Dr. Keren Bergman's keynote on June 26, titled " Empowering Flexible and Scalable High Performance Architectures with Embedded Photonics ", will address recent advances in integrated silicon photonics, one of the most fascinating new technologies in the field of computing. The development of silicon photonics promises to be especially relevant to applications like data-driven simulations, advanced analytics, and deep learning, which today are bottlenecked by off-chip communications. Dr. Keren Bergman will talk about out how silicon photonics will not only vastly improve bandwidth and lower energy consumption, but also enable disaggregated architectures, where system components connected by an optical fabric are deployed in a modular fashion. She will also discuss how the implementation of such designs will allow customized systems to be developed for specific applications.
Dr. Bergman's deep level of expertise in this area is reflected by her current position as the director of Columbia University's Lightwave Research Laboratory, where she leads a number of research programmes on optical networks for advanced computing systems, optical packet-switched routers, and nanophotonic networks-on-chip. She received her Bachelor of Science degree from Bucknell University in 1988, followed by a Master's degree and PhD from MIT, all in electrical engineering.
On the following day, June 27, Thomas Sterling will deliver his annual retrospective in high performance computing, under the banner " HPC Achievements and Impact - 2018 ". Some of his topics of interest this year include the impending end of Moore's Law, the rapid emergence of machine learning and data analytics, and of course, the race to exascale. He will also offer his thoughts on quantum and neuromorphic computing, two non-von Neumann technologies that have made some remarkable progress over the last 12 months. This presentation will mark Thomas Sterling's 15th iteration of his HPC retrospective keynote. As in years past, it will be delivered immediately prior to the conference's closing presentation.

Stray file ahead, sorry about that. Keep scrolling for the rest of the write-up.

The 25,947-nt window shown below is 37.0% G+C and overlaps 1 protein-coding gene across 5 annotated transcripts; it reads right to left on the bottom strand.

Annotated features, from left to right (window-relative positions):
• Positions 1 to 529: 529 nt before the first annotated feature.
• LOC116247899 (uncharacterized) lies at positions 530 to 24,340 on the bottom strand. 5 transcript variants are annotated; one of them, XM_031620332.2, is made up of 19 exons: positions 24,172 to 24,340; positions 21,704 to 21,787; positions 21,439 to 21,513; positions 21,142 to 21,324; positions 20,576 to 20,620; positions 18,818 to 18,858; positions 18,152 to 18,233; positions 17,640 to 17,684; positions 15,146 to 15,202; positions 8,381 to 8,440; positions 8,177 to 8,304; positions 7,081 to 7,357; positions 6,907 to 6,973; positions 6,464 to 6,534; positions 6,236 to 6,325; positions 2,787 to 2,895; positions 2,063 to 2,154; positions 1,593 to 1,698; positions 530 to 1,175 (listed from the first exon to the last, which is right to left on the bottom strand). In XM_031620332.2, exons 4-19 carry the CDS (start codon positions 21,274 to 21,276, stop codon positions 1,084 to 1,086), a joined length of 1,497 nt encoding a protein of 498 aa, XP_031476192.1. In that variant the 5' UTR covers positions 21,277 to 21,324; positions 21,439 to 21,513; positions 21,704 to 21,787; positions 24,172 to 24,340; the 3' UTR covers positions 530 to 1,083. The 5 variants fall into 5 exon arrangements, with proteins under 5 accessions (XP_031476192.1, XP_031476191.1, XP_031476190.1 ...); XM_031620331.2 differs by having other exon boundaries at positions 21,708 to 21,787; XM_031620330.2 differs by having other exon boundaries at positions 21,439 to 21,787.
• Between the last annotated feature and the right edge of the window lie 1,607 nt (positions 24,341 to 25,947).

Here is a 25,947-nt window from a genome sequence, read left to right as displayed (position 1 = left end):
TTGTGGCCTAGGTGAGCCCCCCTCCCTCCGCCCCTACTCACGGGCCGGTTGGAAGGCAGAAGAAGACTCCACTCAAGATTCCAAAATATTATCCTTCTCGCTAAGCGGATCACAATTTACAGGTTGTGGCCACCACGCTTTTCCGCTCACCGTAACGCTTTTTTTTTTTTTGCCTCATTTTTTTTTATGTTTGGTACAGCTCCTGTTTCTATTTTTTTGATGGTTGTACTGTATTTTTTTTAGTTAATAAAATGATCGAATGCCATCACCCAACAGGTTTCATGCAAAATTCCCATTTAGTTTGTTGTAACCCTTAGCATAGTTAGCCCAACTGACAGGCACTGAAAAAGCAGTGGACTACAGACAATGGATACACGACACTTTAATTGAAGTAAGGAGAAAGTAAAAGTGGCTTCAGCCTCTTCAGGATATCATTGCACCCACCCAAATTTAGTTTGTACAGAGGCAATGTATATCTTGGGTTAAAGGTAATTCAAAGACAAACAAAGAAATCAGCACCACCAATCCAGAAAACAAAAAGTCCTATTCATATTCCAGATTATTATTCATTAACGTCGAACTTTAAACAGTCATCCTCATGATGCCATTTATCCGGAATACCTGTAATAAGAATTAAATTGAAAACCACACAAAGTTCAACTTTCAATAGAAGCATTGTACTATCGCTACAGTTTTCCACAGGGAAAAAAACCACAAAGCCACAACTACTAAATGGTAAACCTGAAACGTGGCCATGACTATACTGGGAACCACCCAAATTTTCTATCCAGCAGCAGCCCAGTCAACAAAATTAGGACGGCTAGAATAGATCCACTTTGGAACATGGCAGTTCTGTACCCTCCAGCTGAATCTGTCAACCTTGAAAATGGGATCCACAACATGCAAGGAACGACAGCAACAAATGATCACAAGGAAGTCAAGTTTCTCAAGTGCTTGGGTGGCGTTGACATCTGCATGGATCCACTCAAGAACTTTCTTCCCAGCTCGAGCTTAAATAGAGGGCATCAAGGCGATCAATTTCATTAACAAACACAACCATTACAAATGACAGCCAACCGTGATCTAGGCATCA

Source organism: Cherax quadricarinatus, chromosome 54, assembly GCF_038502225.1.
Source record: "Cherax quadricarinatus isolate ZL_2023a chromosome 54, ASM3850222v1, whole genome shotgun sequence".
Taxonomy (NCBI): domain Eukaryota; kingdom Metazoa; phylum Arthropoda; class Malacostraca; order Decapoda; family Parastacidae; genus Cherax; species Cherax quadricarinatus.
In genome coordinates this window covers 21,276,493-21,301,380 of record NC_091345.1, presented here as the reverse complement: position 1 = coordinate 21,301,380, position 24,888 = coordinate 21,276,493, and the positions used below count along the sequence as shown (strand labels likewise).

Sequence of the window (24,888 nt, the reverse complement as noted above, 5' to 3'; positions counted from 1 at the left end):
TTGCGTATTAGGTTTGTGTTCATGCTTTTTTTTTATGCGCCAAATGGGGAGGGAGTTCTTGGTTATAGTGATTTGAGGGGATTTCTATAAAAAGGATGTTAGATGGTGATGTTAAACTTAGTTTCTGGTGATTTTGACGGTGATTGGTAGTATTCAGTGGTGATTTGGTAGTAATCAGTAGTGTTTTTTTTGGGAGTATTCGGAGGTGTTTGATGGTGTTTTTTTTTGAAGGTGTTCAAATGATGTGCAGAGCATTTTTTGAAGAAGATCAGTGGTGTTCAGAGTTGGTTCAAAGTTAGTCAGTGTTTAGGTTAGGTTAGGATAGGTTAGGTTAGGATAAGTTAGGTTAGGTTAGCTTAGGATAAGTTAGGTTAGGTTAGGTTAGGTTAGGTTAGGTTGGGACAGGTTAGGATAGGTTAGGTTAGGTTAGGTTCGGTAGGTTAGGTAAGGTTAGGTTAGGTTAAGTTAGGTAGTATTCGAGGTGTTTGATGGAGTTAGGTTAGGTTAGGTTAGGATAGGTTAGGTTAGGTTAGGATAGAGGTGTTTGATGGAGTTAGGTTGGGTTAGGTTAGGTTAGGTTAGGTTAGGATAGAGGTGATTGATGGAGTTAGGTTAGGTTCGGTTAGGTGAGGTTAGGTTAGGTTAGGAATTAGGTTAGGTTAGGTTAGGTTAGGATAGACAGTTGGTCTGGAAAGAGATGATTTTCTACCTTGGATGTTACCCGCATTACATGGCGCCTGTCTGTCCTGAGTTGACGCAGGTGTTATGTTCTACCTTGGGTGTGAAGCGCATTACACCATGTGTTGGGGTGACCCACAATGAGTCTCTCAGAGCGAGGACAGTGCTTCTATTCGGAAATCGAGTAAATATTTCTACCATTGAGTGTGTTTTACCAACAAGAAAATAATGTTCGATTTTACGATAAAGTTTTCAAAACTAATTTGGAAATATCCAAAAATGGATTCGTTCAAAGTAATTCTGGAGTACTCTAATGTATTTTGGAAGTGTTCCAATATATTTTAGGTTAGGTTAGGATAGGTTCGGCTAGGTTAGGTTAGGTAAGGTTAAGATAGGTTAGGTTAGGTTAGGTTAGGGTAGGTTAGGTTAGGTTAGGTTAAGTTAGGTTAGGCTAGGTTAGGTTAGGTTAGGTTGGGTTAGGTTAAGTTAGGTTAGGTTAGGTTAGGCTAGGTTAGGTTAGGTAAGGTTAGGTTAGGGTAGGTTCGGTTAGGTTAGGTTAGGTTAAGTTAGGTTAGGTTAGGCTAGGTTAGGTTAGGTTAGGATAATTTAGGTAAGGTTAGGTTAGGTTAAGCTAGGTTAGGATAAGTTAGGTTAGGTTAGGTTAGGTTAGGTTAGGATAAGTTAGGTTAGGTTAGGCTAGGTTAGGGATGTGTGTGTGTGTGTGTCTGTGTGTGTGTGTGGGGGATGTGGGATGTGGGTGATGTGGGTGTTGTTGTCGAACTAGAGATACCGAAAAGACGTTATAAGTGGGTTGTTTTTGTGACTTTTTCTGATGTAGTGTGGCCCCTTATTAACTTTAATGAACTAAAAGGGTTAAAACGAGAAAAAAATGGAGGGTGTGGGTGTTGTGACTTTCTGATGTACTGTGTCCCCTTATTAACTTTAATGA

Thomas Sterling is professor at the Indiana University's School of Informatics and Computing and serves as chief scientist and associate director at the Center for Research in Extreme Scale Technologies (CREST). He is perhaps best known as the father of Beowulf, a designation related to his pioneering work in commodity cluster computing. In 1997, he and his collaborators were awarded the Gordon Bell Prize for this work. He is currently engaged in research associated with the innovative ParalleX execution model for extreme-scale computing.